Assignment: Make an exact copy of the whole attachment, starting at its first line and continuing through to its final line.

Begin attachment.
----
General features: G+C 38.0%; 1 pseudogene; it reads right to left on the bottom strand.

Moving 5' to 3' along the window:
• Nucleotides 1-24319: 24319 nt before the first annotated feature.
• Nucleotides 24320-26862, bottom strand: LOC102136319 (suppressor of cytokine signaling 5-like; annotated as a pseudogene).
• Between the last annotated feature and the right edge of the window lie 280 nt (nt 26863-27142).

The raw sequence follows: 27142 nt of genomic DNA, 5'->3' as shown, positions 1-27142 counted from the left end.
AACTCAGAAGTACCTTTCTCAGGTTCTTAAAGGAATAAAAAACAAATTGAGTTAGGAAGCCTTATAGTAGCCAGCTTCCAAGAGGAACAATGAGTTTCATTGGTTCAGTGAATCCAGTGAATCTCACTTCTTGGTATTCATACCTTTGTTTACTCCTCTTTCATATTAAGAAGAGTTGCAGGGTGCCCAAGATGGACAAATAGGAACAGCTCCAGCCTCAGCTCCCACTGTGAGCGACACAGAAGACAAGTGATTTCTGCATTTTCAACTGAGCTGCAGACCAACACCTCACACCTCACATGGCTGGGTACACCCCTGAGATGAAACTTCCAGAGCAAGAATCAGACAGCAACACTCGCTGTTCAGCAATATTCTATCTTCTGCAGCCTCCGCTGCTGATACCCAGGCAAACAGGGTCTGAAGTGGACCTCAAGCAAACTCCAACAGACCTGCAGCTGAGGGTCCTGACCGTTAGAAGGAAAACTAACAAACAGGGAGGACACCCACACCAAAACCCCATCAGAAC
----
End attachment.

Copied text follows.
General features: G+C 38.0%; 1 pseudogene; it reads right to left on the bottom strand.

Moving 5' to 3' along the window:
• Nucleotides 1-24319: 24319 nt before the first annotated feature.
• Nucleotides 24320-26862, bottom strand: LOC102136319 (suppressor of cytokine signaling 5-like; annotated as a pseudogene).
• Between the last annotated feature and the right edge of the window lie 280 nt (nt 26863-27142).

The raw sequence follows: 27142 nt of genomic DNA, 5'->3' as shown, positions 1-27142 counted from the left end.
AACTCAGAAGTACCTTTCTCAGGTTCTTAAAGGAATAAAAAACAAATTGAGTTAGGAAGCCTTATAGTAGCCAGCTTCCAAGAGGAACAATGAGTTTCATTGGTTCAGTGAATCCAGTGAATCTCACTTCTTGGTATTCATACCTTTGTTTACTCCTCTTTCATATTAAGAAGAGTTGCAGGGTGCCCAAGATGGACAAATAGGAACAGCTCCAGCCTCAGCTCCCACTGTGAGCGACACAGAAGACAAGTGATTTCTGCATTTTCAACTGAGCTGCAGACCAACACCTCACACCTCACATGGCTGGGTACACCCCTGAGATGAAACTTCCAGAGCAAGAATCAGACAGCAACACTCGCTGTTCAGCAATATTCTATCTTCTGCAGCCTCCGCTGCTGATACCCAGGCAAACAGGGTCTGAAGTGGACCTCAAGCAAACTCCAACAGACCTGCAGCTGAGGGTCCTGACCGTTAGAAGGAAAACTAACAAACAGGGAGGACACCCACACCAAAACCCCATCAGAAC